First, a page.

Shakespeare became famous for his ability to make art with words. However, it is how we continue to bring this powerful language to life hundreds of years after the original stories were written that keeps Shakespeare’s name relevant today.
Marquette’s Department of Performing Arts is closing their main stage productions for the season with the Shakespearean classic, “The Comedy of Errors.” But this time, Shakespeare comes with a new twist — this version of “Errors” is set in the 1960s.
For those who don’t remember the Shakespeare unit during sophomore English class in high school (or who slept through it), “The Comedy of Errors” is a long, blunder-filled and amusing journey to find one’s family.
Egeon has been shipwrecked for 24 years, separated from his wife and their twin sons, Antipholus of Ephesus and Antipholus of Syracuse. Meanwhile, Antipholus of Syracuse searches for his long-lost identical twin brother, while his servant, Dromio, is also searching for his long-lost twin. As the show unfolds, the characters get hilariously entangled in each other’s different investigations and shenanigans.
Shakespeare’s wit and irony can sometimes get lost in the heavy language of his plays, which can make it hard to distinguish comedy from tragedy. However, this is not a problem for “Errors” — the show doesn’t do subtlety. The comedy is highly physical, over-the-top and blissfully ridiculous.
The acting in the show was impressive. Tim Braun, a senior in the College of Communication, plays both Antipholus of Ephesus and Antipholus of Syracuse, and is particularly funny. His large stage presence and exaggerated facial expressions are never short of entertaining.
Kelsey Lauren, a senior in the College of Communication, plays the Abbess and Courtesan. As the Courtesan, Lauren is tempting and seductive, while also amusingly maniacal.
The Turkish conjurers, played by Kyle Conner, a freshman in the College of Communication, and Ian Burr, a junior in the College of Communication, have smaller parts but are two of the most memorable characters. They are slightly quirky and even a little creepy but hilarious and inquisitive at the same time. Their exaggerated physical movements take over the stage and demand the audience’s attention.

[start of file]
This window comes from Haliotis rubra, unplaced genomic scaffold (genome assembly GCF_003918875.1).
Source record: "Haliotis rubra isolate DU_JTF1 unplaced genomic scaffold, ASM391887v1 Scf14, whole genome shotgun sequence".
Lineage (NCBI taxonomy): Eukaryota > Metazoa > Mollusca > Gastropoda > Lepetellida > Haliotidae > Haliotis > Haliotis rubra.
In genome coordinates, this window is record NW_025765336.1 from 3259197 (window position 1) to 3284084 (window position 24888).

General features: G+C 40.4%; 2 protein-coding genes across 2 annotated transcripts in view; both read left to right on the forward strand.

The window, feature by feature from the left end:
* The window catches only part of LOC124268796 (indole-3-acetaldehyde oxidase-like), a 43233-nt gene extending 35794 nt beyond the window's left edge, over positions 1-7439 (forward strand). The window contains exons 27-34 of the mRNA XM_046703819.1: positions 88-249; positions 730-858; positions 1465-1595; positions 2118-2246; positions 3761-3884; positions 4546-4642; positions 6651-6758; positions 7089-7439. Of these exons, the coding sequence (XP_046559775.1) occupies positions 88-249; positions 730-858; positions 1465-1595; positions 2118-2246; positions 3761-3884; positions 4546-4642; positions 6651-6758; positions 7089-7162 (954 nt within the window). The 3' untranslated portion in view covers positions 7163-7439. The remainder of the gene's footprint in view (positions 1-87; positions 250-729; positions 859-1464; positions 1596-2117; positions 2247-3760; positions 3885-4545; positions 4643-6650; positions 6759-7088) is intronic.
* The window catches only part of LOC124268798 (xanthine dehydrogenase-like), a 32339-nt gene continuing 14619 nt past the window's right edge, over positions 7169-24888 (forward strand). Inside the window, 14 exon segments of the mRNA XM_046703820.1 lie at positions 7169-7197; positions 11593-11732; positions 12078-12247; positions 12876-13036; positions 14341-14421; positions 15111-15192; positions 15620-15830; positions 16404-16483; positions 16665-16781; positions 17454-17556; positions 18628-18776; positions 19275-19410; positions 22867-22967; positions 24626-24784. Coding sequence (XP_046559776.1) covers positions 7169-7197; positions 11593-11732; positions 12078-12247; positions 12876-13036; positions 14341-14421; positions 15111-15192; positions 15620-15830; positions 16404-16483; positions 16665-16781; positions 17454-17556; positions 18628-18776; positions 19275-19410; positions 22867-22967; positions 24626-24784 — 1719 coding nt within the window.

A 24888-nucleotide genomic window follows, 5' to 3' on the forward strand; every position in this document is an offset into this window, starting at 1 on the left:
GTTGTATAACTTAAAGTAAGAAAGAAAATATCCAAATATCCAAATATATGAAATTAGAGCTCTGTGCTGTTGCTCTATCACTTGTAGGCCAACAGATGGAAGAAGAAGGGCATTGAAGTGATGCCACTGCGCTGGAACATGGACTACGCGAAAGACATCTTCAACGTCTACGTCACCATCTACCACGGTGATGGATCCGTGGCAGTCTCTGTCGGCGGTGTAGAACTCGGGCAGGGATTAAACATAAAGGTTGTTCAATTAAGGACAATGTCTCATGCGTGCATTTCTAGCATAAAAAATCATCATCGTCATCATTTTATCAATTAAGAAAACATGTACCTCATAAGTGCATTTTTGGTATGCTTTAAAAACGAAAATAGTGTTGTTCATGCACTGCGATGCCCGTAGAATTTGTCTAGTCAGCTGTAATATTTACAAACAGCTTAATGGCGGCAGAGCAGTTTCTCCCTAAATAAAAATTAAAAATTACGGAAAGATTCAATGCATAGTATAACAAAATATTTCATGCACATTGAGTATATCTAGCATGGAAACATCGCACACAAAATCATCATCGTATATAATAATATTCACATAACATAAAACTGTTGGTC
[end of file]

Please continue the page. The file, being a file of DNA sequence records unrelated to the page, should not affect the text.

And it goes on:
The switch in time period from Shakespearean time to the ’60s is originally confusing because the costumes are the only indication of the show’s more modern setting. However, the second act embraces the new decade by incorporating more of the iconic gimmicks from the ’60s into the show. The actors poke fun at “Charlie’s Angels” and use guns instead of swords, which adds additional laughs.
The show uses very few props and virtually no furniture. The set is made out of wooden blocks, with each side of the block painted to represent a certain room or place. The drawings on the block are simple and cartoonish, effectively embodying the ’60s theme. The actors constantly change the set to fit the scene by moving the blocks around.
Hanging tapestries are also an integral part of the set. In one scene, cutouts of the actors are placed behind a tapestry, creating an interesting formation of shadows. The show’s lighting is also particularly powerful. The Courtesan’s entrance is particularly notable, filled with dramatic, thick smoke and moody lighting.
So take a study break this weekend and celebrate a timeless author by going back in time with Marquette’s Department of Performing Arts.
The show is running April 26-28 at 7:30 p.m. and April 29 at 2:30 p.m.